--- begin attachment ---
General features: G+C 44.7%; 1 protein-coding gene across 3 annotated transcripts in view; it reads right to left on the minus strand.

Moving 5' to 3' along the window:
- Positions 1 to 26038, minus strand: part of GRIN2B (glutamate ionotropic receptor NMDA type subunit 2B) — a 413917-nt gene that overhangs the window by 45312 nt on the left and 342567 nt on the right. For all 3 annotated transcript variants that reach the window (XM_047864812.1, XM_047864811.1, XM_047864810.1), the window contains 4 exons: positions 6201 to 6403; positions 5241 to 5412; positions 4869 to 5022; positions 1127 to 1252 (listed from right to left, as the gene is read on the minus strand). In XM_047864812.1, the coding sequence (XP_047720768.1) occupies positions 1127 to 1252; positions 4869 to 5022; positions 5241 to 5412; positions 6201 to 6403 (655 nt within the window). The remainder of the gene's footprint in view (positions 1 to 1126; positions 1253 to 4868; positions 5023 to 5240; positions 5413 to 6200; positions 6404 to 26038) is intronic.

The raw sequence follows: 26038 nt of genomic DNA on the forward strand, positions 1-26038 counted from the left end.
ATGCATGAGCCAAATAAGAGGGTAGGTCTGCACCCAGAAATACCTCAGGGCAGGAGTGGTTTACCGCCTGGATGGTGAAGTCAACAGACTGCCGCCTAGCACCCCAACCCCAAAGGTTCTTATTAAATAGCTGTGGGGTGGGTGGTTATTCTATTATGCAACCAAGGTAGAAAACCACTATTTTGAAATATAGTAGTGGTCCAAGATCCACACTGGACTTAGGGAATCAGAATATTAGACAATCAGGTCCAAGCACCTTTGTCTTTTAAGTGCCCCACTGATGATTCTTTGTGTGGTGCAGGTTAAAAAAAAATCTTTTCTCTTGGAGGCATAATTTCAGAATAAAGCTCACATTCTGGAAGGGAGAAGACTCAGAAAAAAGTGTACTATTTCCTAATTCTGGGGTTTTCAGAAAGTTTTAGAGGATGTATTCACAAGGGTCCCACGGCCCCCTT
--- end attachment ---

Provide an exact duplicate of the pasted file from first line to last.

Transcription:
General features: G+C 44.7%; 1 protein-coding gene across 3 annotated transcripts in view; it reads right to left on the minus strand.

Moving 5' to 3' along the window:
- Positions 1 to 26038, minus strand: part of GRIN2B (glutamate ionotropic receptor NMDA type subunit 2B) — a 413917-nt gene that overhangs the window by 45312 nt on the left and 342567 nt on the right. For all 3 annotated transcript variants that reach the window (XM_047864812.1, XM_047864811.1, XM_047864810.1), the window contains 4 exons: positions 6201 to 6403; positions 5241 to 5412; positions 4869 to 5022; positions 1127 to 1252 (listed from right to left, as the gene is read on the minus strand). In XM_047864812.1, the coding sequence (XP_047720768.1) occupies positions 1127 to 1252; positions 4869 to 5022; positions 5241 to 5412; positions 6201 to 6403 (655 nt within the window). The remainder of the gene's footprint in view (positions 1 to 1126; positions 1253 to 4868; positions 5023 to 5240; positions 5413 to 6200; positions 6404 to 26038) is intronic.

The raw sequence follows: 26038 nt of genomic DNA on the forward strand, positions 1-26038 counted from the left end.
ATGCATGAGCCAAATAAGAGGGTAGGTCTGCACCCAGAAATACCTCAGGGCAGGAGTGGTTTACCGCCTGGATGGTGAAGTCAACAGACTGCCGCCTAGCACCCCAACCCCAAAGGTTCTTATTAAATAGCTGTGGGGTGGGTGGTTATTCTATTATGCAACCAAGGTAGAAAACCACTATTTTGAAATATAGTAGTGGTCCAAGATCCACACTGGACTTAGGGAATCAGAATATTAGACAATCAGGTCCAAGCACCTTTGTCTTTTAAGTGCCCCACTGATGATTCTTTGTGTGGTGCAGGTTAAAAAAAAATCTTTTCTCTTGGAGGCATAATTTCAGAATAAAGCTCACATTCTGGAAGGGAGAAGACTCAGAAAAAAGTGTACTATTTCCTAATTCTGGGGTTTTCAGAAAGTTTTAGAGGATGTATTCACAAGGGTCCCACGGCCCCCTT